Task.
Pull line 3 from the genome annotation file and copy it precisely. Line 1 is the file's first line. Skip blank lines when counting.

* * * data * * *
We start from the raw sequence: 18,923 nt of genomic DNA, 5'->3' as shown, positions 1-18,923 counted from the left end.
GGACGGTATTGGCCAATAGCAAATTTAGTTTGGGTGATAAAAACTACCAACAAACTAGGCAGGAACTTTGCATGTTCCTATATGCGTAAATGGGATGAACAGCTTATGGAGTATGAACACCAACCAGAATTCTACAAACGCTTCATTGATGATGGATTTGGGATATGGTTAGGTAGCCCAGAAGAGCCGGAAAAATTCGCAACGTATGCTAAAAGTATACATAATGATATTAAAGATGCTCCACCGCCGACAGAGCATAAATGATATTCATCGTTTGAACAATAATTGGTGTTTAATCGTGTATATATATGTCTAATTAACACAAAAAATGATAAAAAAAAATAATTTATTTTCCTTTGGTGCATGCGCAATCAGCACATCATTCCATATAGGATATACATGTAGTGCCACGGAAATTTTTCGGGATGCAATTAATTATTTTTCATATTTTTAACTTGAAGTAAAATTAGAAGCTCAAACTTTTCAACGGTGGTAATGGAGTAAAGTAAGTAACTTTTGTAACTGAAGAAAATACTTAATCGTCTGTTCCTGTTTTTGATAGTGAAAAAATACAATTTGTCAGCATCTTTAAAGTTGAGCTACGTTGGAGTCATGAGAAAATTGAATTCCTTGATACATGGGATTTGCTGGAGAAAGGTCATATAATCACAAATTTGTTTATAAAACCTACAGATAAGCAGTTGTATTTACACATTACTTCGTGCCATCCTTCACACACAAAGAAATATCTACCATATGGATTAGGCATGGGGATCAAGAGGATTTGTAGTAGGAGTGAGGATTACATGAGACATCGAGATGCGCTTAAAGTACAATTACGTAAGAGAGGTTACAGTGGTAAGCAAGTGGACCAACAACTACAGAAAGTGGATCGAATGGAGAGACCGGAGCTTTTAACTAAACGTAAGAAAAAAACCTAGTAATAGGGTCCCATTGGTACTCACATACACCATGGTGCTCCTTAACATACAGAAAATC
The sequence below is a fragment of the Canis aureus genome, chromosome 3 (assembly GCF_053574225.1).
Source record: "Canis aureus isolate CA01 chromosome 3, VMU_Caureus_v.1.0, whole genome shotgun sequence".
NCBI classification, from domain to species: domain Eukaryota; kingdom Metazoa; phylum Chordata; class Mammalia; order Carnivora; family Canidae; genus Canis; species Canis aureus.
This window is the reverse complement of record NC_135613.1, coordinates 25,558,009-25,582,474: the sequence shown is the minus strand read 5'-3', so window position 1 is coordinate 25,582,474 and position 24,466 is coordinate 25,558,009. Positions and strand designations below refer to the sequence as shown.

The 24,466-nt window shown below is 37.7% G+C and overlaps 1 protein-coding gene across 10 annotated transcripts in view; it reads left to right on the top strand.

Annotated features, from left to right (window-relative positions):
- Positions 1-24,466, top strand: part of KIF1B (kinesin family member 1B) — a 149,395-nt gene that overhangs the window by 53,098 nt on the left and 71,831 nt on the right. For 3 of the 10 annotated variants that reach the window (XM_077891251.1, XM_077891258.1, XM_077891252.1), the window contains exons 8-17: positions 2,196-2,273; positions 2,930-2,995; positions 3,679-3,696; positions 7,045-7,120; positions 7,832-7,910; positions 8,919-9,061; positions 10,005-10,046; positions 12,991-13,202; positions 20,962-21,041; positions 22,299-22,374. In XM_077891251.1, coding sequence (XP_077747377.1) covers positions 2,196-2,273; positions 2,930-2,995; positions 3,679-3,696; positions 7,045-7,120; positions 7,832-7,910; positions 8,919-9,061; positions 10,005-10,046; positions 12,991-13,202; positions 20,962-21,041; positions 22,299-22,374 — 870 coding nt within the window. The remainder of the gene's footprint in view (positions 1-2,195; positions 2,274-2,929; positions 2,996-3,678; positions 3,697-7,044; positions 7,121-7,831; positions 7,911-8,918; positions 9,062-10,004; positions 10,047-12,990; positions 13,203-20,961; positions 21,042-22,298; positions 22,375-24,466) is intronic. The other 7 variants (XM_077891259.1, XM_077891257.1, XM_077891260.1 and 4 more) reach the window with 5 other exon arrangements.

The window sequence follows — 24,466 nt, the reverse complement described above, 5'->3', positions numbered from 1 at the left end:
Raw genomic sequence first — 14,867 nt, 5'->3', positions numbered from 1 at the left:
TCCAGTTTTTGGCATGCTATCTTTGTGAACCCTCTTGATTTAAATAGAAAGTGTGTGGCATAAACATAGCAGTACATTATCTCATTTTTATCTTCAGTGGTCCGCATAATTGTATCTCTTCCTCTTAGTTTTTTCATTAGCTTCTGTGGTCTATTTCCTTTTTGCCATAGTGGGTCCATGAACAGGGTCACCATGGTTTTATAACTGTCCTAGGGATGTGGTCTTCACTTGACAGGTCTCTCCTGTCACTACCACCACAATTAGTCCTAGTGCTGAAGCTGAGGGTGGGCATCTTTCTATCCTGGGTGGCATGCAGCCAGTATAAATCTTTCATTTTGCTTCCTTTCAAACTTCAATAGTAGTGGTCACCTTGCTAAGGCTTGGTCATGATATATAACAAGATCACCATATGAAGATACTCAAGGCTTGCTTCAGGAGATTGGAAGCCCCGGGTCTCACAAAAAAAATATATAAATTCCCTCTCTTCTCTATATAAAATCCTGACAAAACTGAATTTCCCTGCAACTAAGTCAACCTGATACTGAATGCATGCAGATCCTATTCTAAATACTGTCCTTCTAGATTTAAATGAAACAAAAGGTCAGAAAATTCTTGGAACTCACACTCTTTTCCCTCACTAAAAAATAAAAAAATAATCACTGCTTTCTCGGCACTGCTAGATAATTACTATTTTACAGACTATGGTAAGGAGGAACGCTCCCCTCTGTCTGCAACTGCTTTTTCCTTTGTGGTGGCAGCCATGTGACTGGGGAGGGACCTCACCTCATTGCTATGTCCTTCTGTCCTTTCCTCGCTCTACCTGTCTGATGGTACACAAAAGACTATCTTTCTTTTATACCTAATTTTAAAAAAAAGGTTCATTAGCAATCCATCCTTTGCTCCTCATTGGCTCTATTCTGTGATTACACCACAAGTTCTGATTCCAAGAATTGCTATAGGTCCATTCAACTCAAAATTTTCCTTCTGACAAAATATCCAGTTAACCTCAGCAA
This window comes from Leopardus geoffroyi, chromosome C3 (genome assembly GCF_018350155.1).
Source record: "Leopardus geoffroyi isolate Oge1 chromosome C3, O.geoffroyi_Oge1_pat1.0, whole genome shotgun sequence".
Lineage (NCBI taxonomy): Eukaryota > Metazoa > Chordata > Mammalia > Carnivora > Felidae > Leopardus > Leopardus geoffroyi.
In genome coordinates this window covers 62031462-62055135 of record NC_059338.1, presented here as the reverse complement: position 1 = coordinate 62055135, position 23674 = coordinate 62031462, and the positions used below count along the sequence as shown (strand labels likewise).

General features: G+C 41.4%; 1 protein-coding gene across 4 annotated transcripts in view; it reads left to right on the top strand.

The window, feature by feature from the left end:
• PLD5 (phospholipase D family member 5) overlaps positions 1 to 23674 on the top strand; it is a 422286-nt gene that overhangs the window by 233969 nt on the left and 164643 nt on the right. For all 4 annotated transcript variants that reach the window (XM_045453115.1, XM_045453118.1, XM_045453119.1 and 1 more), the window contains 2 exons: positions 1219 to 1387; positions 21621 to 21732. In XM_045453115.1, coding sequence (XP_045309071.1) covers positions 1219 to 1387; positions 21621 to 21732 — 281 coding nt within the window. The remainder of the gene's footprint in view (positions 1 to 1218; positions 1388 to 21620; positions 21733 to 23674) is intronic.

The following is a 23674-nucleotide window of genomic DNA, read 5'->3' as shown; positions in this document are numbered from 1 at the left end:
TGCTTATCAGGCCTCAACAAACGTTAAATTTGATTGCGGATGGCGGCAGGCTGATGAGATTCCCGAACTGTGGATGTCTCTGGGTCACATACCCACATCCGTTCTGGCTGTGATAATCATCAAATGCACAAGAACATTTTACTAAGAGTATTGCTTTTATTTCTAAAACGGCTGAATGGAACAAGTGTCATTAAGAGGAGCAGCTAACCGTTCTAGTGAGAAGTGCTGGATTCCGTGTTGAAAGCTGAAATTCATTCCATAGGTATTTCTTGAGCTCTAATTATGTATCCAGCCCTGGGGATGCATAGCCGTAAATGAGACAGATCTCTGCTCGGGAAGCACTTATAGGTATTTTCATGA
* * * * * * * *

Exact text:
The sequence below is a fragment of the Canis aureus genome, chromosome 3 (assembly GCF_053574225.1).